Symptoms linger for months, change lives for Waco patients with long COVID-19 | Local News

Waco radio personality Rich Richardson remembers Sept. 11, 2021, as the day COVID-19 changed his world, and he does not remember anything from a 26-day coma that followed.

Six months later, and three months into physical therapy meant to get his arms and legs back to their normal function, COVID-19 continues to shadow his world.

The recent national decline in COVID-19 cases following the omicron surge may have much of the country looking at the disease in a rearview mirror, but for many, the effects of COVID-19 are ever at hand.

For some like Richardson, it is the ongoing recovery from body damage caused by the coronavirus. For others suffering from what is called long COVID-19, it is living for months with symptoms that, though largely not life-threatening on their own, are serious enough to threaten livelihoods and disrupt their lives.

An American Medical Association post on long COVID-19 says an estimated 10% to 30% of COVID-19 patients may suffer health issues from it four months or more later, even if the initial case was mild. With nearly 70,000 documented COVID-19 cases in McLennan County over the last two years, that could mean lingering problems for thousands of county residents.

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More weeks of COVID-19 recovery ahead do not discourage Richardson, the “Big Rich” whose voice is known to local sports fans listening to KWBT-FM (94.5) for the CBS Sports Radio Central Texas morning show or play-by-play coverage of La Vega High School football games. He has been through months of recovery so far and is grateful for what progress he has made, choking up when he talks about the work his wife, Mary, and his KWBT colleagues have done to help him through.

“There’s no doubt in my mind I was very fortunate,” he said.

Richardson, 50, was off his feet recovering from cellulitis when COVID-19 hit him in mid-September, though his symptoms at the time felt like a bad cold. His legs collapsed when he tried to stand up from his bed on Sept. 11, prompting a call for an ambulance and trip to the emergency room.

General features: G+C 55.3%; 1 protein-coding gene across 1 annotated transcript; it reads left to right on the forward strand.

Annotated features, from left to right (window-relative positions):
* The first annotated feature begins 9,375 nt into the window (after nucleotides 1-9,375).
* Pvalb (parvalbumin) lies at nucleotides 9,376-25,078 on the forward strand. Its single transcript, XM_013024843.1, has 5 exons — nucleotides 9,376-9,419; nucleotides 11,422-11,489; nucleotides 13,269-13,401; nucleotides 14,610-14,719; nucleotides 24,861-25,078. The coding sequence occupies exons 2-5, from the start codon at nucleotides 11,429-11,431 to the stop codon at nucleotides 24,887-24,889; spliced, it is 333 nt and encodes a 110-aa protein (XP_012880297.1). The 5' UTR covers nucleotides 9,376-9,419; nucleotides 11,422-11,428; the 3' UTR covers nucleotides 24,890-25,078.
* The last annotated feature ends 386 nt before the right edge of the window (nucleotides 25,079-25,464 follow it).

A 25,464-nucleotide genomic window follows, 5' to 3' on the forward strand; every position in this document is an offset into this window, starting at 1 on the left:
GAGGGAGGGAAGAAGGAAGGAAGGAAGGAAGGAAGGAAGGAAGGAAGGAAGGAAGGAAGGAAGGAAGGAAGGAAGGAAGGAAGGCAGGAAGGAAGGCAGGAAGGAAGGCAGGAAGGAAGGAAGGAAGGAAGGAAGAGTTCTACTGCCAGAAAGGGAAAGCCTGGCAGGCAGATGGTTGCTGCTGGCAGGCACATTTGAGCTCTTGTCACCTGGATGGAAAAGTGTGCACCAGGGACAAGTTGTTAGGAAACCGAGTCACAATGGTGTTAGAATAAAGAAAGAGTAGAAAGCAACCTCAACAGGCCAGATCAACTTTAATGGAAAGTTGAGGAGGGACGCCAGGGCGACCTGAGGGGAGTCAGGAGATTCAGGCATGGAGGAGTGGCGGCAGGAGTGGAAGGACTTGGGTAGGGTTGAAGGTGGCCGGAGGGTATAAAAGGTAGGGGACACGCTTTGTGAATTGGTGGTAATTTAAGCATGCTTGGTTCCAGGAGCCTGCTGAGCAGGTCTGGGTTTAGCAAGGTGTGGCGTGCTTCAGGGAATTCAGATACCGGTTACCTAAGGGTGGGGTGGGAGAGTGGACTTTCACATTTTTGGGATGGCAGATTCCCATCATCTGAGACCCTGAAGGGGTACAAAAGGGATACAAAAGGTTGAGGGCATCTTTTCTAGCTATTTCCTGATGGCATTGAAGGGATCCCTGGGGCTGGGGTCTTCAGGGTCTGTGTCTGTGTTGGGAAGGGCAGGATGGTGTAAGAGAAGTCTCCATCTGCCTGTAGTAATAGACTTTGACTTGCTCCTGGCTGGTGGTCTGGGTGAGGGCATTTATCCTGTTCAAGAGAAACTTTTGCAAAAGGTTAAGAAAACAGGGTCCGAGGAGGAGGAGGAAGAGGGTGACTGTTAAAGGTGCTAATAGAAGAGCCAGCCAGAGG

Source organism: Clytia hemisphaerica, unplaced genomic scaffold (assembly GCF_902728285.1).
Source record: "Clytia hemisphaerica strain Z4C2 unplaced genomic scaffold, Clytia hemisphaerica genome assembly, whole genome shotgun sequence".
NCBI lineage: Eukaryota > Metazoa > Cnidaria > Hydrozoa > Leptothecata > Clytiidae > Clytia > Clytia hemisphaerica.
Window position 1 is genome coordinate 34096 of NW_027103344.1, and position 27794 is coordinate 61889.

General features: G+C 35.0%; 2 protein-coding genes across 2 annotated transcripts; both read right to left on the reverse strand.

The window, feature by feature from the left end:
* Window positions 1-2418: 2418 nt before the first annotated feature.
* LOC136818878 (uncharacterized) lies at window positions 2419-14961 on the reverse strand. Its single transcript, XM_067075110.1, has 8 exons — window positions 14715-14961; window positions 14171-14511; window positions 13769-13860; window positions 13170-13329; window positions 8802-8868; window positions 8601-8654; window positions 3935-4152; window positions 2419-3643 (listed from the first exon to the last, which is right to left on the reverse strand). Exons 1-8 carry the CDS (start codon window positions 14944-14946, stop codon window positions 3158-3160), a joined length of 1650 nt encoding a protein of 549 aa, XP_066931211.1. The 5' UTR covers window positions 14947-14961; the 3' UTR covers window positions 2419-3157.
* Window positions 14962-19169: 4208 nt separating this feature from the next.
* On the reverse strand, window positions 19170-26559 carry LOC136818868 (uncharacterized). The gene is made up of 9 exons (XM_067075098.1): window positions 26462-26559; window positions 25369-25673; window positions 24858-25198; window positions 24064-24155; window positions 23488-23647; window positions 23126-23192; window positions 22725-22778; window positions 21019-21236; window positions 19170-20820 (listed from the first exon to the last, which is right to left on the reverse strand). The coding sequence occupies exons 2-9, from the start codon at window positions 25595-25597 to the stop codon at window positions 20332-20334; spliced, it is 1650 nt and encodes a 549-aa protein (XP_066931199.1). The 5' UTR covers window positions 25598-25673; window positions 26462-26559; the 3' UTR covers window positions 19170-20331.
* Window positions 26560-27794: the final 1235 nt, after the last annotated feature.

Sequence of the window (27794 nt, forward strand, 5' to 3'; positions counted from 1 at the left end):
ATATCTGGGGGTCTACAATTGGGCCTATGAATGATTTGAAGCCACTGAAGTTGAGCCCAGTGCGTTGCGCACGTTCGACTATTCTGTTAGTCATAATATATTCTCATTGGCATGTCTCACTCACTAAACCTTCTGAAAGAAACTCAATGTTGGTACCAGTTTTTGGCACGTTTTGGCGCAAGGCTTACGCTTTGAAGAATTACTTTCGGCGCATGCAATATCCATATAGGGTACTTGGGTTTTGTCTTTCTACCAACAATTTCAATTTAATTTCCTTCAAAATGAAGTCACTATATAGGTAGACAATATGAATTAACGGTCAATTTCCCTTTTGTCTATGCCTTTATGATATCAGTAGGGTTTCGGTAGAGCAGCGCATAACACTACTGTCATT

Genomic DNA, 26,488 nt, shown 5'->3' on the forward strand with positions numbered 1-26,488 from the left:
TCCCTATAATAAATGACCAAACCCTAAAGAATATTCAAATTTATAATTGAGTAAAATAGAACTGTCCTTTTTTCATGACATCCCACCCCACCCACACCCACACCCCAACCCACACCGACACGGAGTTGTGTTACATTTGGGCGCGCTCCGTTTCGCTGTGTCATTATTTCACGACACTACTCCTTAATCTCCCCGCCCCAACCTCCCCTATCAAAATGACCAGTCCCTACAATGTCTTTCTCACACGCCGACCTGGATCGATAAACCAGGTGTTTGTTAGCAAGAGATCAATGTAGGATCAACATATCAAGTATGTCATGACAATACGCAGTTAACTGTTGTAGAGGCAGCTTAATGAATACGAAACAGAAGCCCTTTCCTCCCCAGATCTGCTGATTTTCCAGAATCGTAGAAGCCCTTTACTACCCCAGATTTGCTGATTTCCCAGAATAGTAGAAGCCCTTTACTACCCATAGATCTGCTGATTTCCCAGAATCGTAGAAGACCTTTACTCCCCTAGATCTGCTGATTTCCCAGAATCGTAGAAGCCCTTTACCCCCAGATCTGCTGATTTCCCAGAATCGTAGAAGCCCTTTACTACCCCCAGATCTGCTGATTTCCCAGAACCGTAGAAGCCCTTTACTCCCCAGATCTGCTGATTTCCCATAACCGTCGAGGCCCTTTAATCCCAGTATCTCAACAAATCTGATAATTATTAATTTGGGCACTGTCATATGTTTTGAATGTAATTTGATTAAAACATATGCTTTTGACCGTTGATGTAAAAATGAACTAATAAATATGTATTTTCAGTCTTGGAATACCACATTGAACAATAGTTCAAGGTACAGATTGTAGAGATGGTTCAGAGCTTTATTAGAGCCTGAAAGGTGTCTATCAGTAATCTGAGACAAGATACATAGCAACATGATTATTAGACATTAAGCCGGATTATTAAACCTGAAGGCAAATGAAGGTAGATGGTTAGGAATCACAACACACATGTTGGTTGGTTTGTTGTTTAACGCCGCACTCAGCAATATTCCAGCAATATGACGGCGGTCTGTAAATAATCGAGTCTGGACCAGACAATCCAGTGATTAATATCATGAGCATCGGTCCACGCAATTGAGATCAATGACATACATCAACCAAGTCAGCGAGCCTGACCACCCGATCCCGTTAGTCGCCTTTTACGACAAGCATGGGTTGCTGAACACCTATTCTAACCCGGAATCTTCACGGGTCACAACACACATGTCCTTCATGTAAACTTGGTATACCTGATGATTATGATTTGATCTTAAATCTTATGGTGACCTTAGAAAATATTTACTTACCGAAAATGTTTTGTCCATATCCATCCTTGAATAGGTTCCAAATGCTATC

“The last thing I remember was the ambulance backing out of the driveway, and 26 days later I woke up,” he said.

On admission to the hospital, he tested positive for COVID-19, prompting Mary and her mother to get tested. Both had COVID-19, too, which kept them from visiting Richardson in the early weeks of his hospitalization. Mary, an office manager for an insurance broker, had her own tough bout with the virus for two weeks, with more weeks of brain fog and a lasting cough more than a month. Upon recovering, she juggled work, caring for parents and visiting her husband almost daily.

“It’s just very stressful, trying to maintain a semblance of daily life,” she said.

When he awoke from his coma, Richardson had no voice because of the extended intubation in the hospital and had little feeling below his neck. Gradually and with physical rehabilitation, much of his physical function returned.

“My voice, vision, hearing and memory were not affected. On the flip side, my arms and legs were affected,” he said.

By late December, he had improved enough to move from Baylor Scott & White Hillcrest Medical Center to rehab at Waco Healthcare and Rehabilitation Center. His arm function is still a little impaired and relearning to walk has been complicated by the loss of feeling in his feet. Nerve regeneration has been slow, but he has progressed enough to resume some of his radio station duties. To cover the cost of ongoing rehabilitation after Richardson’s insurance coverage of skilled nursing care ran out, Open Door Church of God in Christ pastor Carlton Stimpson has created a GoFundMe for help from the community.

“People say I’m way ahead of schedule,” Richardson said. “My goal is to be home by the end of March. My anniversary is March 28, and I’d like to be home by then.”

Chris Hoke, 46, felt the brutal punch of COVID-19 around New Year’s Eve, but rather than coldlike symptoms, his were more like blows to the skull.

“It was the worst headache I’ve ever had in my life,” Hoke said.

Body aches came next and continued for days, during which time his wife, Trish, came down with COVID-19, too. His case did not send him to the emergency room, but he could not shake it, either.

Ten days later, the sports fan could not make it past headaches and extreme fatigue watching the first half of the Alabama-Georgia college football national championship on a Monday night.

“I didn’t know who won that game until Wednesday,” he said.

Stomach upsets and a tight throat joined headaches and body aches.